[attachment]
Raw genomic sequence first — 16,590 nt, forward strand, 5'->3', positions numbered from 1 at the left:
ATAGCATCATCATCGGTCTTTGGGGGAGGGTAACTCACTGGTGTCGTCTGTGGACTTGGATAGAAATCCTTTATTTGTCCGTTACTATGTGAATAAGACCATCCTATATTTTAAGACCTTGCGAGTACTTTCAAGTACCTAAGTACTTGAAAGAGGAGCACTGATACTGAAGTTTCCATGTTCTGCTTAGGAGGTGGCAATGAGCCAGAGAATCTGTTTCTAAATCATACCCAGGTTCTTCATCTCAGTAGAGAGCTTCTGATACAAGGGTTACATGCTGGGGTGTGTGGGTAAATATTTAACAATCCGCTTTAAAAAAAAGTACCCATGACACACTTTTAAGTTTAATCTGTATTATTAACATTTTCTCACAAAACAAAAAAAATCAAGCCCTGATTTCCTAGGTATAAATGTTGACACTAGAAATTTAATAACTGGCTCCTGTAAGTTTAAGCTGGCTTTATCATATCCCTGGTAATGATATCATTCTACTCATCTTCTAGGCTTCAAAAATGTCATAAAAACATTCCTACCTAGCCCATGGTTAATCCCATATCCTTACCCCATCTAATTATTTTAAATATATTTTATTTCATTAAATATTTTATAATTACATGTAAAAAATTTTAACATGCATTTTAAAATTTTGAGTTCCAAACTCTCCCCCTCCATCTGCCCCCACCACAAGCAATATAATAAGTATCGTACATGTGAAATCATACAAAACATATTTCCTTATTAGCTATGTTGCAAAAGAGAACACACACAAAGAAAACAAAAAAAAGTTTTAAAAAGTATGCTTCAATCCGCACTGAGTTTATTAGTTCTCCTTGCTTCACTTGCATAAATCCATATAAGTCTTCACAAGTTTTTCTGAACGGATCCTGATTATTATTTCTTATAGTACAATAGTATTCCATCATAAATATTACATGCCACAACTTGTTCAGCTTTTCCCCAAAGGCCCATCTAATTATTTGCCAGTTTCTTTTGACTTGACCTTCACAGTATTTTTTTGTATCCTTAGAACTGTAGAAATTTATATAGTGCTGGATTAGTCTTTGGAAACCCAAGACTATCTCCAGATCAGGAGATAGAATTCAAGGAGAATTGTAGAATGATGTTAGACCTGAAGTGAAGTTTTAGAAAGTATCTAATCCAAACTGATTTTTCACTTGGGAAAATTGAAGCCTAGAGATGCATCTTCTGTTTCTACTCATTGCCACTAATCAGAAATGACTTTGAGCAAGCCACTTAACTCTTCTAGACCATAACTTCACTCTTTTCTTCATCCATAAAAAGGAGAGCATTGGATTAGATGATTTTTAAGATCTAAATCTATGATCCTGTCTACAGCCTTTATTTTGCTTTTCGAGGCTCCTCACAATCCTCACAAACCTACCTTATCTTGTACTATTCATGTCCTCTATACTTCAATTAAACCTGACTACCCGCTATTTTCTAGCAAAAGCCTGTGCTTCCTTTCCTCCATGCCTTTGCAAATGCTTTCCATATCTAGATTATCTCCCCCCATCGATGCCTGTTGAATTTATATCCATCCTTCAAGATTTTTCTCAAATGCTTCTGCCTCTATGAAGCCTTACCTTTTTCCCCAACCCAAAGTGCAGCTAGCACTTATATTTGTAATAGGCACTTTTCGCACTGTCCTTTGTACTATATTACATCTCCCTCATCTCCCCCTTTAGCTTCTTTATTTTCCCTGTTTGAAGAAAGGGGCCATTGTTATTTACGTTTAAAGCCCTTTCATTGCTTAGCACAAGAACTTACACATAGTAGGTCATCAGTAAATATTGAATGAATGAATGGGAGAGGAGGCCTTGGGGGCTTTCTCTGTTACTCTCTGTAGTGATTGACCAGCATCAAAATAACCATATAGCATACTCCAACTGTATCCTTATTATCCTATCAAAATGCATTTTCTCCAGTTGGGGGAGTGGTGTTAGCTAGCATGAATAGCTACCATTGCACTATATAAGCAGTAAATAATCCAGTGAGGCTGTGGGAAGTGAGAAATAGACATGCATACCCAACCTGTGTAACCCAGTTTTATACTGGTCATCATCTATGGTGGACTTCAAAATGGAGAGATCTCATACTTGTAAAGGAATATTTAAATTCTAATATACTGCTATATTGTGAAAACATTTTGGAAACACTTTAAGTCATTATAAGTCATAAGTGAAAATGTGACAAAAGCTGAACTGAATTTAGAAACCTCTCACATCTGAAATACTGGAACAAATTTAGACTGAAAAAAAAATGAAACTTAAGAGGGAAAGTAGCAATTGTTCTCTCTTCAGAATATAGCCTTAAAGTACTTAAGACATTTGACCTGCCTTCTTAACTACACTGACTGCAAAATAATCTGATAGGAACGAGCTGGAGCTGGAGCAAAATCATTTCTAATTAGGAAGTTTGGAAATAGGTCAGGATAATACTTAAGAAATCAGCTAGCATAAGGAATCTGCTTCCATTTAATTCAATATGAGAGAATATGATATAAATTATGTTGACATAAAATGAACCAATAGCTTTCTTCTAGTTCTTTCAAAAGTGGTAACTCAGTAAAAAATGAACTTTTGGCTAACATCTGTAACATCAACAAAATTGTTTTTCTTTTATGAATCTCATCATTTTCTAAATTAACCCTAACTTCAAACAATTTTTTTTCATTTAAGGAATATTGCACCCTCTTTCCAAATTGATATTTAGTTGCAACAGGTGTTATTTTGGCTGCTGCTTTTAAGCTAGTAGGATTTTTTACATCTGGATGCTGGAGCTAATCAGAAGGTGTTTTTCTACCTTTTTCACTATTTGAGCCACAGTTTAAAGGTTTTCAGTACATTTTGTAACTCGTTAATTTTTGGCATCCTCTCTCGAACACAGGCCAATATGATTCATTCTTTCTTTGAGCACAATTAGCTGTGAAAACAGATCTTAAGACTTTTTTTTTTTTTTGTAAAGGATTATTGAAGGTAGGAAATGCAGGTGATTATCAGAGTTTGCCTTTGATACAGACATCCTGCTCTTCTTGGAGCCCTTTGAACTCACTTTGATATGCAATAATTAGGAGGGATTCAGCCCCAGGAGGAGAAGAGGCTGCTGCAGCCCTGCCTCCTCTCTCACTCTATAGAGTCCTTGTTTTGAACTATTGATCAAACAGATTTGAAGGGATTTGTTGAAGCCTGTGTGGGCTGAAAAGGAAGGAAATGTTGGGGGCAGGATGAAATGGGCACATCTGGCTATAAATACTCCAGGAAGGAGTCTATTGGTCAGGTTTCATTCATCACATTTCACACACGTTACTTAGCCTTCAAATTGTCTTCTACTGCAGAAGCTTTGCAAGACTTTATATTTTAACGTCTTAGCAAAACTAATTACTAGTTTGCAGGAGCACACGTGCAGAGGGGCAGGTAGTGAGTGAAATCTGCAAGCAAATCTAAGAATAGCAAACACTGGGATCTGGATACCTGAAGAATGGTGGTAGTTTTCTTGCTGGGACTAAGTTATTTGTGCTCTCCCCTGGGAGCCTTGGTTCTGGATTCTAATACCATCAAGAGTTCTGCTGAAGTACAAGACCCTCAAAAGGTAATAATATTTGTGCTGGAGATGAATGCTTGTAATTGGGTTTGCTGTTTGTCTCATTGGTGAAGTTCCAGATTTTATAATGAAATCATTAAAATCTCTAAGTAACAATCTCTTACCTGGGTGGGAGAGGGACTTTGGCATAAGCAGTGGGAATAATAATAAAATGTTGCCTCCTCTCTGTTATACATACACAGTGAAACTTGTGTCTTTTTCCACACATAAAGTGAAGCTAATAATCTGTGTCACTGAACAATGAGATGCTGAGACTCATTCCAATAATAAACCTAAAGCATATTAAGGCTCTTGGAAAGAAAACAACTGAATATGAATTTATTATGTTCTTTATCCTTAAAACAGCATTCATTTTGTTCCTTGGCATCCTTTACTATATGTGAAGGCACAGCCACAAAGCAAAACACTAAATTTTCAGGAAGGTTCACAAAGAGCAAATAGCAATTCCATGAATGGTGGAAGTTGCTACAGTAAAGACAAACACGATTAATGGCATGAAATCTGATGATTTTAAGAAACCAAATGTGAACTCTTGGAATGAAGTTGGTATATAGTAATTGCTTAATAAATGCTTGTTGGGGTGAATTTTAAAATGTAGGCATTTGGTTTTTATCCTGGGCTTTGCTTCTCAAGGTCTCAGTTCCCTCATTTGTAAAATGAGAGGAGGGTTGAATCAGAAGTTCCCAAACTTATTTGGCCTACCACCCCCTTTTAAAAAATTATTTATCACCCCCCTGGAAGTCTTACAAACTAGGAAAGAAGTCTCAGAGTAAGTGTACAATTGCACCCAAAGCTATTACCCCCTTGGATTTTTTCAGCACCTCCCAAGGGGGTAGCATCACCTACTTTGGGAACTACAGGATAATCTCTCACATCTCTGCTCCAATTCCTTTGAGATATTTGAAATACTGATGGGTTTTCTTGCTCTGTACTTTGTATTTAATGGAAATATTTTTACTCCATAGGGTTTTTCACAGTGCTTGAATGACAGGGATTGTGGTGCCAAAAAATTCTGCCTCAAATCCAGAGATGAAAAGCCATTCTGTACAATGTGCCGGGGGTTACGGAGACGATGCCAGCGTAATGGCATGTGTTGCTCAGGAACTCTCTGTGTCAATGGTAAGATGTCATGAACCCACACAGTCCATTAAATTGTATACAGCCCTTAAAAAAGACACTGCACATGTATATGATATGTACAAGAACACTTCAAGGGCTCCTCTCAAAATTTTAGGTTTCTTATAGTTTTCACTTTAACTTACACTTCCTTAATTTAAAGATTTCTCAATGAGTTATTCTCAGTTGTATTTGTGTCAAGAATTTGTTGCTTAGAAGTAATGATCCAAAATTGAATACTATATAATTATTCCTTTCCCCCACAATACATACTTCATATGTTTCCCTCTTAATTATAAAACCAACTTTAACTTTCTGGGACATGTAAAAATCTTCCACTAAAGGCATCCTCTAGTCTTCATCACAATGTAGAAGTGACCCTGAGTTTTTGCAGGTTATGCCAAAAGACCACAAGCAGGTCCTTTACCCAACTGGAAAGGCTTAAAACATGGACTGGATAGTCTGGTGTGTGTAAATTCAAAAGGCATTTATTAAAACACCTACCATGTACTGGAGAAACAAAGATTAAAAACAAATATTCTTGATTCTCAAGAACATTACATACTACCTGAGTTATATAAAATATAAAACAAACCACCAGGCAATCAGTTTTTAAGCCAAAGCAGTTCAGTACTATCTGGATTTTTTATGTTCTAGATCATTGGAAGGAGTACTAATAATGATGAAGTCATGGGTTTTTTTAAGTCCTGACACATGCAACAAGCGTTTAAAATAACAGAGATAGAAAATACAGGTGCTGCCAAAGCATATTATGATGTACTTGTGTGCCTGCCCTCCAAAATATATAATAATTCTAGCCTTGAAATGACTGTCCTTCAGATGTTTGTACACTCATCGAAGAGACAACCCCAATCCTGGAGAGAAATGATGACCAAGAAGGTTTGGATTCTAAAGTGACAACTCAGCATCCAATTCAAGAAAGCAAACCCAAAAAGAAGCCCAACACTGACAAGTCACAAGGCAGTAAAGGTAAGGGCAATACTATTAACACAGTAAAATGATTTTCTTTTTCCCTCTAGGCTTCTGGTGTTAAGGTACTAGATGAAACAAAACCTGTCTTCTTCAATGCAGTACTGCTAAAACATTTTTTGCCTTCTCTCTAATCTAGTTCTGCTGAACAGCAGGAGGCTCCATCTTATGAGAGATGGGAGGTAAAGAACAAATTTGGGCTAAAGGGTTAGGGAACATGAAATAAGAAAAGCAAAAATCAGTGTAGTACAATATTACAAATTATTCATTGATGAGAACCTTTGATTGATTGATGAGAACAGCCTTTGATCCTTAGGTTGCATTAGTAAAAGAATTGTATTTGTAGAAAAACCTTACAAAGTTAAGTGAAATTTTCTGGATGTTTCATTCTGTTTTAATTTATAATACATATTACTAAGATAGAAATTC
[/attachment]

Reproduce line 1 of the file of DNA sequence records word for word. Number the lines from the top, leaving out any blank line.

Raw genomic sequence first — 16,590 nt, forward strand, 5'->3', positions numbered from 1 at the left: